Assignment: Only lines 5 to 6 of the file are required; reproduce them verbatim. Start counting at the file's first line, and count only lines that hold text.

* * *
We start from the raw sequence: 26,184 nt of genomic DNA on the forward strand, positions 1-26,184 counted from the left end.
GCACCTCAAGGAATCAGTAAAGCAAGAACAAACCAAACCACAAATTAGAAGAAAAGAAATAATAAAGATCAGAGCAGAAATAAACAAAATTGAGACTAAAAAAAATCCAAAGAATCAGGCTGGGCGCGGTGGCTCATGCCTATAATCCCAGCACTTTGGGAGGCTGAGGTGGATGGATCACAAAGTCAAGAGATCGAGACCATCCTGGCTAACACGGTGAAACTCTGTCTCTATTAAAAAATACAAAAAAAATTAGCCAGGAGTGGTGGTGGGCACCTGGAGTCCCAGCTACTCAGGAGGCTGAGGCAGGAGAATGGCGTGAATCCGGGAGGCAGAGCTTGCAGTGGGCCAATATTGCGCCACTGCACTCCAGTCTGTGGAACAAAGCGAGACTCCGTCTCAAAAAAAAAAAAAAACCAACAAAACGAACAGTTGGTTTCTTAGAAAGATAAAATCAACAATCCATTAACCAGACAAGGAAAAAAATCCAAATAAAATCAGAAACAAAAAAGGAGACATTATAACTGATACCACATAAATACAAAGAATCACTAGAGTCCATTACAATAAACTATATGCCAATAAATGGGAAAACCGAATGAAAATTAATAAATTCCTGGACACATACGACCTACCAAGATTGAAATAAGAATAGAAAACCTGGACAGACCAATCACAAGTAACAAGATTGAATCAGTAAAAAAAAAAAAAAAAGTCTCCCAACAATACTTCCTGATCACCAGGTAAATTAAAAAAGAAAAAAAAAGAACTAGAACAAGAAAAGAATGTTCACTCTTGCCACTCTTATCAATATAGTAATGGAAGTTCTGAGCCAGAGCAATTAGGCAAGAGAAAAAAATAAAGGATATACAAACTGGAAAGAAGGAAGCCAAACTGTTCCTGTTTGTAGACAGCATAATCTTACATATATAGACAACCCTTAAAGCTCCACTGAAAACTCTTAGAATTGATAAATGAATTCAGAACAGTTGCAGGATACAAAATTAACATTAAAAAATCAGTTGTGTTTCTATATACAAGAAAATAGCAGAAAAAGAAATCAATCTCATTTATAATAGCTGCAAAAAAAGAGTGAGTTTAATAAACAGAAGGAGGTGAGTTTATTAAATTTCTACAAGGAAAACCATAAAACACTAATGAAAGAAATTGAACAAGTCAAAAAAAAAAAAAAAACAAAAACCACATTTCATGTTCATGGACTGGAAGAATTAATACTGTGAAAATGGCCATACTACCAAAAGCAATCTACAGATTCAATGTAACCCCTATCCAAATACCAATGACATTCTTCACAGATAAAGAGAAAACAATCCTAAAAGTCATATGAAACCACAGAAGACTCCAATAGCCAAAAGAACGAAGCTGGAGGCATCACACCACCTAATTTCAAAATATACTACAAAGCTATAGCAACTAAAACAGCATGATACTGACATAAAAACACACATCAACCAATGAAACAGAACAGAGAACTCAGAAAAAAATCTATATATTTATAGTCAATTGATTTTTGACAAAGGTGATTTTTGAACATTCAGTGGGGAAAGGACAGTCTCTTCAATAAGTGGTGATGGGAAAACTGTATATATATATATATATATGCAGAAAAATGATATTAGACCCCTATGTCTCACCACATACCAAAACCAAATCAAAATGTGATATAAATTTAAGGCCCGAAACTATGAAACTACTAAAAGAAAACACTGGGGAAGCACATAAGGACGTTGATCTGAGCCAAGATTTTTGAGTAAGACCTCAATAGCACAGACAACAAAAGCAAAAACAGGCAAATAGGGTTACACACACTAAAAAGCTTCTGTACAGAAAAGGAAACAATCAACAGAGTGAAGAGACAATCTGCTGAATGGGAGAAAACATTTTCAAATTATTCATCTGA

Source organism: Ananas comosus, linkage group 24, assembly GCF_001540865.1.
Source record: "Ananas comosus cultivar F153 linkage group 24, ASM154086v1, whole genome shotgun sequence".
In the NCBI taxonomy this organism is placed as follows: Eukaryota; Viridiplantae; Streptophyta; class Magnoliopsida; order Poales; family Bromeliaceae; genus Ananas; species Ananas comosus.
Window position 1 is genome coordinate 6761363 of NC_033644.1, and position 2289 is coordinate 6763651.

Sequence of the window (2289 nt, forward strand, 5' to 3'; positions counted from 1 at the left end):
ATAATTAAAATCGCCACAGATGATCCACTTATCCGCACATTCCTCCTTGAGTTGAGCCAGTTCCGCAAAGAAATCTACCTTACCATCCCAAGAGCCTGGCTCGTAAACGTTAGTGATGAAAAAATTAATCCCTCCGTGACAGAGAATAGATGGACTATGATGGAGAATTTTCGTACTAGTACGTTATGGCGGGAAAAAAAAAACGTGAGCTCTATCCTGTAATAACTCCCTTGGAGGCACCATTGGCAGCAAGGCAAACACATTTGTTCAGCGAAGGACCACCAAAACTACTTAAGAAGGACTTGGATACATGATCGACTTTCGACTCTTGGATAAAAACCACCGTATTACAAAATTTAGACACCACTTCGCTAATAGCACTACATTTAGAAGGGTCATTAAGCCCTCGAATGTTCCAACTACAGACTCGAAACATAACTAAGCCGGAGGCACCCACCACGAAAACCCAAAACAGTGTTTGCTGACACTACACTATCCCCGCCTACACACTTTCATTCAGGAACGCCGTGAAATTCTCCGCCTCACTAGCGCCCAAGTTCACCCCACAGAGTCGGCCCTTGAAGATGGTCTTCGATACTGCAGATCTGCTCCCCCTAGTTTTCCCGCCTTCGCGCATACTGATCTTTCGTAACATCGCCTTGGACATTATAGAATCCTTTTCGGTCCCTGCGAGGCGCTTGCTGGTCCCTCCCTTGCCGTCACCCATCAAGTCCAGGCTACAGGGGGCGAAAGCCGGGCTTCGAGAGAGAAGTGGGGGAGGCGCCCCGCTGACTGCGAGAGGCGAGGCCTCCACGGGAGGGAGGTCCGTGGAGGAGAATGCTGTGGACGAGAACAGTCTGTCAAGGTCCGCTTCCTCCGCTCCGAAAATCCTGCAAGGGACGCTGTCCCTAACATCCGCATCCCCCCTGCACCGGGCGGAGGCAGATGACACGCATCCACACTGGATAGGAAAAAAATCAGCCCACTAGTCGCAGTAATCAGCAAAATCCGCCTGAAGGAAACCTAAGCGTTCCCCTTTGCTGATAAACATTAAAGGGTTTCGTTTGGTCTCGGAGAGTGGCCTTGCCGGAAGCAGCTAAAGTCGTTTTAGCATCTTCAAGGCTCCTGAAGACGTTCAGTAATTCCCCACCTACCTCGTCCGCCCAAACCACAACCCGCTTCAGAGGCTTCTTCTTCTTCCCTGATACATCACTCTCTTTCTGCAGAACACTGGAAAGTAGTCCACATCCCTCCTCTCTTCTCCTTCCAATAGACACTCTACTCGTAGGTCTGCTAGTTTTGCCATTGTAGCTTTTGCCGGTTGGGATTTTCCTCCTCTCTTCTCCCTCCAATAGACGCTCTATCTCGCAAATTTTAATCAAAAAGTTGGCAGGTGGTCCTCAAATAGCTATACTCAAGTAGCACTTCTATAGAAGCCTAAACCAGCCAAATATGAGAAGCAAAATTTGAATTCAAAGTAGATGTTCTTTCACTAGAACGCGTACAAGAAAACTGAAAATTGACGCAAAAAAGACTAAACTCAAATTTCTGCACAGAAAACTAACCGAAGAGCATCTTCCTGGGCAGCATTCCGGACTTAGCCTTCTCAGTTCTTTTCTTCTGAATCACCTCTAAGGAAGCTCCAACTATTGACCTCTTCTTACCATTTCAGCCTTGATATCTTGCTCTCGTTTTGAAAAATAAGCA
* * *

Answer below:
In the NCBI taxonomy this organism is placed as follows: Eukaryota; Viridiplantae; Streptophyta; class Magnoliopsida; order Poales; family Bromeliaceae; genus Ananas; species Ananas comosus.
Window position 1 is genome coordinate 6761363 of NC_033644.1, and position 2289 is coordinate 6763651.